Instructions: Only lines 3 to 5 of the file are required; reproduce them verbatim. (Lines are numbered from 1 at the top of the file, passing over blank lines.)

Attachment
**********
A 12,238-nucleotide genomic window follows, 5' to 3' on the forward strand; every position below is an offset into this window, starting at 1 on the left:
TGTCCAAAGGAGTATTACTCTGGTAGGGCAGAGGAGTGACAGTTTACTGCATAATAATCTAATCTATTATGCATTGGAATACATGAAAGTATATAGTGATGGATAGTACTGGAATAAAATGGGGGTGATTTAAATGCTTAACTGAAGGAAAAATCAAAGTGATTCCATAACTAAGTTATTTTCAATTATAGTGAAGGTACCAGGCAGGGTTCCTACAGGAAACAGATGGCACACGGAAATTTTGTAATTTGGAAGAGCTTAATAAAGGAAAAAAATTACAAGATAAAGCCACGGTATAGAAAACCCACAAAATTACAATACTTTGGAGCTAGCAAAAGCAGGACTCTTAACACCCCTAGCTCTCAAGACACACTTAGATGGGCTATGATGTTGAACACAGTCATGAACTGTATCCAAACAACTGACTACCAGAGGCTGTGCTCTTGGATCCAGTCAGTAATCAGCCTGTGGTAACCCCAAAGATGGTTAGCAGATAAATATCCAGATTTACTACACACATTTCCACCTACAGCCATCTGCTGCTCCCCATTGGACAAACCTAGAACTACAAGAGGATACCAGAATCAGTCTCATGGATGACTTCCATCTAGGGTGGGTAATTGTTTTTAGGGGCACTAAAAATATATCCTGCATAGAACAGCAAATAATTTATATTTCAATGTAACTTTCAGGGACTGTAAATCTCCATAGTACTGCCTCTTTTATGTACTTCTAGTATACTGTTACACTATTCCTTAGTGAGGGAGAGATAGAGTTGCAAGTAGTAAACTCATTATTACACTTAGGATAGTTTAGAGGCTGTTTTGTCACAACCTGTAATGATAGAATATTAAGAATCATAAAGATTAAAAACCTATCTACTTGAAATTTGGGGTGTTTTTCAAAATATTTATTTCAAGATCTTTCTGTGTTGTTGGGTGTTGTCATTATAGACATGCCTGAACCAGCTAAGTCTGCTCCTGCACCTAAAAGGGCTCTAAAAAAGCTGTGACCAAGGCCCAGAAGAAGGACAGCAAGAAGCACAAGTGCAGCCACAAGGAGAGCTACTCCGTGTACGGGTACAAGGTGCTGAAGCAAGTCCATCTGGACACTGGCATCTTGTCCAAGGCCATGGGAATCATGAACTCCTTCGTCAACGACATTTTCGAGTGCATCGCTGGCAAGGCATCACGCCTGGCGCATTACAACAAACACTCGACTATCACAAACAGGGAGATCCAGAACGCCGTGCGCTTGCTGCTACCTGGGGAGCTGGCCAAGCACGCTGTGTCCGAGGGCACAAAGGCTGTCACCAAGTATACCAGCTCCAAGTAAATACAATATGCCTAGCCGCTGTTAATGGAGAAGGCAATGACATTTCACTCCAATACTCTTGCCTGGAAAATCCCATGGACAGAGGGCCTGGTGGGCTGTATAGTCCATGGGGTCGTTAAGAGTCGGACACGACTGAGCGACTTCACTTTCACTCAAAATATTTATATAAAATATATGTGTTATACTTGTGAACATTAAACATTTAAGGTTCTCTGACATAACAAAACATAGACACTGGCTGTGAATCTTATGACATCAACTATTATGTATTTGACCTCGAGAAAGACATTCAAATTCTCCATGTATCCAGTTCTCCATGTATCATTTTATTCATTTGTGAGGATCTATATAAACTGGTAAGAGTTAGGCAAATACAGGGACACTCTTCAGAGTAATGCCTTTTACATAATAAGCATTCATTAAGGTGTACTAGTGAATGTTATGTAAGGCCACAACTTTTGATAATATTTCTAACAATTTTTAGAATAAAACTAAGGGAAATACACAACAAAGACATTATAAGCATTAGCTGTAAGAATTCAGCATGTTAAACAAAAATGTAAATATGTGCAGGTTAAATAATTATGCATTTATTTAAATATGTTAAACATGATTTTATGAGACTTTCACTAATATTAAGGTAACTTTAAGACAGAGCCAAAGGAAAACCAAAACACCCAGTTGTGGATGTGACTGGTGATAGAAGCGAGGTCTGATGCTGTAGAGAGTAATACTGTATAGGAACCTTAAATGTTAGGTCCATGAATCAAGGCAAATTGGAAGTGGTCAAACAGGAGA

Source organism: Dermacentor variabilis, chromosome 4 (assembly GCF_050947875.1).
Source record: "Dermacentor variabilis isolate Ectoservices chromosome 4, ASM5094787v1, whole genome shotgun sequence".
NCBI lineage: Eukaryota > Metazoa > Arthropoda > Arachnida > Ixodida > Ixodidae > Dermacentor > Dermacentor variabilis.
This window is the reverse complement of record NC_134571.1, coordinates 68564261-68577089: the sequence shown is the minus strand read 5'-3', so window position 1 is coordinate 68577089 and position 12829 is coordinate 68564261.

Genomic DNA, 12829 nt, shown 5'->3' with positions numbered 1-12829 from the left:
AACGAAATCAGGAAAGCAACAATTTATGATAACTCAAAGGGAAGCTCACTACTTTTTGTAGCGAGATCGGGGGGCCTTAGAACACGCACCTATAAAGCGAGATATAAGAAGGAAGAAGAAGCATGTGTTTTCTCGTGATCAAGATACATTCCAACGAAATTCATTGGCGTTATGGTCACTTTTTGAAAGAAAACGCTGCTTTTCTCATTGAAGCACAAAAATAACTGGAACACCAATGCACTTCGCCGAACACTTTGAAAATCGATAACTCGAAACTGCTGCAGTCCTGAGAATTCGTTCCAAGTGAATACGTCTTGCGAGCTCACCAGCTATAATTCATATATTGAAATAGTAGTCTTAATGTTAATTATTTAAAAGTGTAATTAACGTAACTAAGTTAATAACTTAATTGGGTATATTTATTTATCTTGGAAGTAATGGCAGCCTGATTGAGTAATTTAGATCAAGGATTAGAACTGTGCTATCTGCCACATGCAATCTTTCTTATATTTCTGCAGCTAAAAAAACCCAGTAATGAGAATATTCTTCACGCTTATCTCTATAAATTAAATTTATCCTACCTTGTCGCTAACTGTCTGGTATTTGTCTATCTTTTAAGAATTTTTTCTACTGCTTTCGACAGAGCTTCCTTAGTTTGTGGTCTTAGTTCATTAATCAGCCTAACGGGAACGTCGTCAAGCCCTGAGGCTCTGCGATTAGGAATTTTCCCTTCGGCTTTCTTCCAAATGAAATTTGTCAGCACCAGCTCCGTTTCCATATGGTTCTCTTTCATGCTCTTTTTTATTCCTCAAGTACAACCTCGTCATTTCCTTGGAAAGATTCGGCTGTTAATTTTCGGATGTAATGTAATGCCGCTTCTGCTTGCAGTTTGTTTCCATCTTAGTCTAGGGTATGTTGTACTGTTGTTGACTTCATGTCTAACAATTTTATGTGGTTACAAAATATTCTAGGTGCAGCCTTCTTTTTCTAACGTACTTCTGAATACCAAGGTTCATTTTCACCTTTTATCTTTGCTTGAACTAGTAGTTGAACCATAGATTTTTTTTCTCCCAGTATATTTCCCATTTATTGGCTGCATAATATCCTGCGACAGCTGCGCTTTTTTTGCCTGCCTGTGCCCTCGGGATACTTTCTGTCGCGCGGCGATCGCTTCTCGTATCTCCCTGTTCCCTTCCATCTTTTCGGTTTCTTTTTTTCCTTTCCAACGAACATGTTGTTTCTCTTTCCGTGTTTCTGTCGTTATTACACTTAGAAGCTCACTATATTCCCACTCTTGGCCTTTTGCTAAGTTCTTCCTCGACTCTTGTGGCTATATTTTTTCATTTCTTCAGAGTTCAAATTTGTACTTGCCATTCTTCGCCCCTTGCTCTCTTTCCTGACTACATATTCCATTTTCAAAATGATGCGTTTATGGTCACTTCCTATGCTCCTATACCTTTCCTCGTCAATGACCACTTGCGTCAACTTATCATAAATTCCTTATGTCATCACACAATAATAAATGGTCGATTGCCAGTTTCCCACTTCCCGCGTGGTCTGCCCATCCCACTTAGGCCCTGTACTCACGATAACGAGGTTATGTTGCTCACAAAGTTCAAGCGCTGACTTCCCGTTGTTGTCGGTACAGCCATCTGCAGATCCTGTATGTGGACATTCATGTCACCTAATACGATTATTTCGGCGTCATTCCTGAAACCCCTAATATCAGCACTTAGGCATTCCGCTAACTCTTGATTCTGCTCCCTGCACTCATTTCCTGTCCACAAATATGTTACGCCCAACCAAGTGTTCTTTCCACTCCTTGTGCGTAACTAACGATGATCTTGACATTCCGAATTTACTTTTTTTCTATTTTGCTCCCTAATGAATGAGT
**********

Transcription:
Source organism: Dermacentor variabilis, chromosome 4 (assembly GCF_050947875.1).
Source record: "Dermacentor variabilis isolate Ectoservices chromosome 4, ASM5094787v1, whole genome shotgun sequence".
NCBI lineage: Eukaryota > Metazoa > Arthropoda > Arachnida > Ixodida > Ixodidae > Dermacentor > Dermacentor variabilis.